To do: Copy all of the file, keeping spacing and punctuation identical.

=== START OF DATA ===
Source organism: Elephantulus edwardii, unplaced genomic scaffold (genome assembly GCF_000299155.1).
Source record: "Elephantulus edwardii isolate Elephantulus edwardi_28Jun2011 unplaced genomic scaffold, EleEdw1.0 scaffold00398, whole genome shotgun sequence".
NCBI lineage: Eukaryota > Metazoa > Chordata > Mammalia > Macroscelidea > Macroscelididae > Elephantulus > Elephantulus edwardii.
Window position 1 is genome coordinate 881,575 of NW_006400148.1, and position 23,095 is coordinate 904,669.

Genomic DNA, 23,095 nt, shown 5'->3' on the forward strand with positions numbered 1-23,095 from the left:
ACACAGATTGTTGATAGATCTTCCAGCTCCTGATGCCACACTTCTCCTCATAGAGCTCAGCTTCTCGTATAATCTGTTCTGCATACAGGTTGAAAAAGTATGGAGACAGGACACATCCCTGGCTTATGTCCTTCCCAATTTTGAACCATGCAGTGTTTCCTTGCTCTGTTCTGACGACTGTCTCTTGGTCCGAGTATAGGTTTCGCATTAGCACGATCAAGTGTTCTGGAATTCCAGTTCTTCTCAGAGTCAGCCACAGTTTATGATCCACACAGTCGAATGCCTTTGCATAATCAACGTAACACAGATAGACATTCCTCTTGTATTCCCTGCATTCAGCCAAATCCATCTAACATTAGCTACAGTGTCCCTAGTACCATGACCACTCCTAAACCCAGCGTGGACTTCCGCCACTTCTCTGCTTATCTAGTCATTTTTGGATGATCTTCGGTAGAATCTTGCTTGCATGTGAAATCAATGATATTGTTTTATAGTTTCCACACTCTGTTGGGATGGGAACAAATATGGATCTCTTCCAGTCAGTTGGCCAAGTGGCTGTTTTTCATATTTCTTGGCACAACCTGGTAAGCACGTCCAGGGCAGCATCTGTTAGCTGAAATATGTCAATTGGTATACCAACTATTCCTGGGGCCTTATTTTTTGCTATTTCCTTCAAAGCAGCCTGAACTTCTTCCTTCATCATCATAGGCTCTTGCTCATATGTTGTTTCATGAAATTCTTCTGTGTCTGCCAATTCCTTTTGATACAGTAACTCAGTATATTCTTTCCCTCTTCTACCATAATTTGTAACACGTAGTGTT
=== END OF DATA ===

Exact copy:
Source organism: Elephantulus edwardii, unplaced genomic scaffold (genome assembly GCF_000299155.1).
Source record: "Elephantulus edwardii isolate Elephantulus edwardi_28Jun2011 unplaced genomic scaffold, EleEdw1.0 scaffold00398, whole genome shotgun sequence".
NCBI lineage: Eukaryota > Metazoa > Chordata > Mammalia > Macroscelidea > Macroscelididae > Elephantulus > Elephantulus edwardii.
Window position 1 is genome coordinate 881,575 of NW_006400148.1, and position 23,095 is coordinate 904,669.

Genomic DNA, 23,095 nt, shown 5'->3' on the forward strand with positions numbered 1-23,095 from the left:
ACACAGATTGTTGATAGATCTTCCAGCTCCTGATGCCACACTTCTCCTCATAGAGCTCAGCTTCTCGTATAATCTGTTCTGCATACAGGTTGAAAAAGTATGGAGACAGGACACATCCCTGGCTTATGTCCTTCCCAATTTTGAACCATGCAGTGTTTCCTTGCTCTGTTCTGACGACTGTCTCTTGGTCCGAGTATAGGTTTCGCATTAGCACGATCAAGTGTTCTGGAATTCCAGTTCTTCTCAGAGTCAGCCACAGTTTATGATCCACACAGTCGAATGCCTTTGCATAATCAACGTAACACAGATAGACATTCCTCTTGTATTCCCTGCATTCAGCCAAATCCATCTAACATTAGCTACAGTGTCCCTAGTACCATGACCACTCCTAAACCCAGCGTGGACTTCCGCCACTTCTCTGCTTATCTAGTCATTTTTGGATGATCTTCGGTAGAATCTTGCTTGCATGTGAAATCAATGATATTGTTTTATAGTTTCCACACTCTGTTGGGATGGGAACAAATATGGATCTCTTCCAGTCAGTTGGCCAAGTGGCTGTTTTTCATATTTCTTGGCACAACCTGGTAAGCACGTCCAGGGCAGCATCTGTTAGCTGAAATATGTCAATTGGTATACCAACTATTCCTGGGGCCTTATTTTTTGCTATTTCCTTCAAAGCAGCCTGAACTTCTTCCTTCATCATCATAGGCTCTTGCTCATATGTTGTTTCATGAAATTCTTCTGTGTCTGCCAATTCCTTTTGATACAGTAACTCAGTATATTCTTTCCCTCTTCTACCATAATTTGTAACACGTAGTGTT